There is one universal constant that I have experienced while traveling around the world. Regardless of where I am, when I talk to strangers and mention traveling, there is invariably someone who says “I wish I could travel!”
It is a fair statement and something I used to say myself.
Recently when I have heard this, I replied, “What is preventing you from starting?”
This is an uncomfortable question for everyone involved. It breaks the boundary of small talk and has the chance of being deeply personal. That is what makes this question so powerful. Uncomfortable questions give people an opportunity to change their perspective.
The responses I have received have fallen into only a few categories:
“I can’t afford to travel”
If this is their completely honest answer, then fair enough. However, for the majority of people who live in developed and prosperous countries, I strongly believe this reasoning is only an illusion (my former self included.) For most, not being able to afford travel is really just a reflection of their current and past priorities. If someone has an income, that money is being spent somewhere. Is all of that stuff on their credit card bill really more important to them than traveling? According to their bank, it is now, but does it have to be in the future?
Traveling does cost money, there is no getting around that. At the same time, we now live in a world where travel is cheaper, faster and less dangerous than any other time in human history. Flying from New York to South Africa costs only 10 cents per mile (7,973 mi / $816 USD) and takes less than a day (see second footnote). By historical standards that is magic!
Do you have to fly to the other side of the world to travel? Of course not! There are no minimum requirements for what constitutes travel. The price tag does not need to be stifling. The important aspect of travel is the experience not the proximity from where you started.
While I have never had the guts to voice this to a complete stranger, the statement “I can’t afford to travel” reminds me of the trap eluded to in my all-time favorite quote:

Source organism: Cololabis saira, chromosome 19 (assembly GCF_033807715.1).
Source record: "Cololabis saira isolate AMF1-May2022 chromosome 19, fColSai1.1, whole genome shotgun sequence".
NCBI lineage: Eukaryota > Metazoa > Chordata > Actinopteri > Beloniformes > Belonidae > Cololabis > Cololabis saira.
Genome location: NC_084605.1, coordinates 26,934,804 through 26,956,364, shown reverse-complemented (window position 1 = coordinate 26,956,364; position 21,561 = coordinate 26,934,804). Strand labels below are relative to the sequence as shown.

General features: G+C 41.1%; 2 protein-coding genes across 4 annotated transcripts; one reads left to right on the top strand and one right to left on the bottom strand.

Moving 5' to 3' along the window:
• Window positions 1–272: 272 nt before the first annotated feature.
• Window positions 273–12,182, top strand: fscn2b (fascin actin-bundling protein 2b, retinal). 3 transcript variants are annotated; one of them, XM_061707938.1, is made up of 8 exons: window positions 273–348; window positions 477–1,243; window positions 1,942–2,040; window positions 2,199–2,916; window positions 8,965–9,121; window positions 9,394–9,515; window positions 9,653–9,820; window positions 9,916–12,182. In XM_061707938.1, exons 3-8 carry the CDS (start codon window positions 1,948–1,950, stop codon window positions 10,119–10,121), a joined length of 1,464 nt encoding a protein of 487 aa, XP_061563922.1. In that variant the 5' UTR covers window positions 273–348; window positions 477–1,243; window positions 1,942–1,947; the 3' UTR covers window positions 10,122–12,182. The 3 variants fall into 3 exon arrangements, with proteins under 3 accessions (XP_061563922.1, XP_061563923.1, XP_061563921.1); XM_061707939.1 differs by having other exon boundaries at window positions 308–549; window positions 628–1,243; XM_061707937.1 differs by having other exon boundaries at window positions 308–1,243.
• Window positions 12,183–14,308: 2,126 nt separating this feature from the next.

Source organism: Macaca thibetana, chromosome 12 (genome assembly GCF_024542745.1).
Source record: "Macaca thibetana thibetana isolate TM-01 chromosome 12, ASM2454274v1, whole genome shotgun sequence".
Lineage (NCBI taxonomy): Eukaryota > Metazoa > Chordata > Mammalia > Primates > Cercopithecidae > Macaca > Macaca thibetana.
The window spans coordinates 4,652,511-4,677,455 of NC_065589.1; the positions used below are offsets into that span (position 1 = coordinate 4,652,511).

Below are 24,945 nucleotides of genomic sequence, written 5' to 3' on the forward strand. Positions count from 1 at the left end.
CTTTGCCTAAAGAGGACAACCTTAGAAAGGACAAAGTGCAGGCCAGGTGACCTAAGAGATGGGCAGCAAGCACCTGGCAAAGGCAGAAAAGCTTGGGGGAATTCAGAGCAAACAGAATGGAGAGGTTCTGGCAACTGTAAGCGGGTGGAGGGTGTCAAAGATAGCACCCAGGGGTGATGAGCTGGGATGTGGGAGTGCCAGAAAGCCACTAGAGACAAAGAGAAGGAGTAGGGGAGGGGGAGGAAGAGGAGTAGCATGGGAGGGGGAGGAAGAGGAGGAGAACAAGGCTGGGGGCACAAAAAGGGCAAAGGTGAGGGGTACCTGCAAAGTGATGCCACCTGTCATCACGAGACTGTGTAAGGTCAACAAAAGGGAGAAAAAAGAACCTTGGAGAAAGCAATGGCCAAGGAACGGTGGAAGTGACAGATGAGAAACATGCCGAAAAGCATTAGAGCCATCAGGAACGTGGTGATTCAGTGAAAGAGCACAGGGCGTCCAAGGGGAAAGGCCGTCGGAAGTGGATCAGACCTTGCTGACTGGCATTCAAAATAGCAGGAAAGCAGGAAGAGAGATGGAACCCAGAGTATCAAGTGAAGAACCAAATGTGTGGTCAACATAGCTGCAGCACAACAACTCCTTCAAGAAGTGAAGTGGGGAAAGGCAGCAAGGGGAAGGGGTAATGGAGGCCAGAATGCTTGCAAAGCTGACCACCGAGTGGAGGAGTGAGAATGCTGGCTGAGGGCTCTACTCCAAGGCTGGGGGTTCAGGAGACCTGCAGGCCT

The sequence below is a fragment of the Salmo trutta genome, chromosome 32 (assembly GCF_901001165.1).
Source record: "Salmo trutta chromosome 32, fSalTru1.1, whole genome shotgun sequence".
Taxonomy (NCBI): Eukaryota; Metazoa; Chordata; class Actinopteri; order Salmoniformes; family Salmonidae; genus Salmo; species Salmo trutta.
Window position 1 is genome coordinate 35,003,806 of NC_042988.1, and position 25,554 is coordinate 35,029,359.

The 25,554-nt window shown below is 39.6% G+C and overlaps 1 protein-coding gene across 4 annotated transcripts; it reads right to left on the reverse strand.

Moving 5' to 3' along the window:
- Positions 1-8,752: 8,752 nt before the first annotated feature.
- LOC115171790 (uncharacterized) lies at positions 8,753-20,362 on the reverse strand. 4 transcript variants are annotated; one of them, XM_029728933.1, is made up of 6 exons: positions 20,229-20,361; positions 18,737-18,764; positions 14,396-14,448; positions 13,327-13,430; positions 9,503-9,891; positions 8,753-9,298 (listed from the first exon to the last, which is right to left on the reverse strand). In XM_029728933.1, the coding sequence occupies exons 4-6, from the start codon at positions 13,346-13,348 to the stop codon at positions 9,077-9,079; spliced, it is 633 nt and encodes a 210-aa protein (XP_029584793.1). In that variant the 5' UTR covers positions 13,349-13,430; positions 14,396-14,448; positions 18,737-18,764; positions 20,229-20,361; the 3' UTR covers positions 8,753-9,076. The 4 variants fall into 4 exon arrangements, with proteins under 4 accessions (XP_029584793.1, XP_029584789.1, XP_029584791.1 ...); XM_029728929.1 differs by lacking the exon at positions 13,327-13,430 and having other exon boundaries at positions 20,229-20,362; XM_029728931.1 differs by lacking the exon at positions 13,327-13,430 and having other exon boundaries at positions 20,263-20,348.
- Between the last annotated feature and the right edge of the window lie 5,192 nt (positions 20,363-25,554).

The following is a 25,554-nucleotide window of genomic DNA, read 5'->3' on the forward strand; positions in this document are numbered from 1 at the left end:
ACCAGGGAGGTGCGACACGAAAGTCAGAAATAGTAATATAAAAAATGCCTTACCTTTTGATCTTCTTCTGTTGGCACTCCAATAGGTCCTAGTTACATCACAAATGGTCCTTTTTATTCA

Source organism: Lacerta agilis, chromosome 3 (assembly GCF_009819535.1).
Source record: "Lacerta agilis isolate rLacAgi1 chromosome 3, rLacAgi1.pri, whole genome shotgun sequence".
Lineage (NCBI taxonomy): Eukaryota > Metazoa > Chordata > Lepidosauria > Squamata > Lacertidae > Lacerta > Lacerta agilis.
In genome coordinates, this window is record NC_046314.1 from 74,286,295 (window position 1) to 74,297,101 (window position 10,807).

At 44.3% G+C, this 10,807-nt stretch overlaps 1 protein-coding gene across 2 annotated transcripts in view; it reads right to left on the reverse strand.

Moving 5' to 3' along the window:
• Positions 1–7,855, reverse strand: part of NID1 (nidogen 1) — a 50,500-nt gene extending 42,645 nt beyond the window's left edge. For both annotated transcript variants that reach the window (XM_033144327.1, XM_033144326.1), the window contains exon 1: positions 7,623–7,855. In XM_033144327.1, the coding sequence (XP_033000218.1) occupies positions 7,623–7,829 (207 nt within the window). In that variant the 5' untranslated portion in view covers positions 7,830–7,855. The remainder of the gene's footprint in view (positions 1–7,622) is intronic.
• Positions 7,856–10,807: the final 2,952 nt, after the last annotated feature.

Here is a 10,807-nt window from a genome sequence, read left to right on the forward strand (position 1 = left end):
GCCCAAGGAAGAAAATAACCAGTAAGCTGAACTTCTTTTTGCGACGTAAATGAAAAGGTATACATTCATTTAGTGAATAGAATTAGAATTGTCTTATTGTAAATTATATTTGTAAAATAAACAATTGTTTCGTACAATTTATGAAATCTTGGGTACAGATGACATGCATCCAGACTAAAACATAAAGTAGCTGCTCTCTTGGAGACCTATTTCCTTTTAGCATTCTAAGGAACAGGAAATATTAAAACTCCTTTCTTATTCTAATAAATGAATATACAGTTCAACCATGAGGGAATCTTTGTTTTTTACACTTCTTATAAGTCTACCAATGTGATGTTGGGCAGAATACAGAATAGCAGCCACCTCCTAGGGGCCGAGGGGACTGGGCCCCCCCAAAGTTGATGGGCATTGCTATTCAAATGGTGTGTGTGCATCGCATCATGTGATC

“If you don’t build your dream, someone else will hire you to build theirs.” – Tony Gaskins
This is a legitimate trap to be stuck in. It happens to smart people every single day. But how many of those smart people even know they are trapped?
If you do not take actions to live your own dreams, who will?
“I am scared”
Admittedly, no one has ever stated it exactly like this to me. They always express that thought using much more soothing and verbose language.
Fear is an important and useful feeling. It is an indication of a personal boundary. Without fear, we would have no chance to grow.
The truth is that there really are some dangerous places in the world. Happily, these places tend to be very well publicized (a story of violence travels much faster and wider than a story of a good deed) and limited to a small amount of locations. Violent places are incredibly easy to avoid.
Opposingly, the list of good places to go is much longer and as the world’s middle class grows, this list grows.
“I’d love to, but I have a family”
This is a legitimate but potentially dangerous mindset. Traveling with a family (regardless of the distance) is indeed more complicated and more expensive than traveling alone. It is only logical and nature to want to save money and insure security and stability for those you love. The point where this reasoning stops being beneficial and starts to become dangerous is when efforts to save money and eliminate danger, start to stifle education.
Education is not merely the pursuit of knowledge, it is the pursuit of understanding. There is no better teacher of understanding than the world itself. You can read stories in a classroom and watch historical documentaries but it is not possible to truly understand the events of the world unless you seek to experience them.
In the long term, what more could one want for their family?
Traveling with a family is not easy but it is important. It teaches children and adults alike lessons that are far more important than what they can learn in a book. If ones current job does not allow for this opportunity than maybe one should ask if they have the right job.
I recently discovered the following thought experiment online:
“If in the distant future you were on your deathbed and had the chance to come back to this point in your life, what would you do?”
This post is an invitation to step back and reevaluate your current lifestyle.
Each one of us gets caught up in the minutiae of daily life. Bills need to be paid, fears need to be quelled and family members need to be taken care of. But what about the big picture? The seemingly small actions you take every day become your life story. Are you writing the story that you want to read later?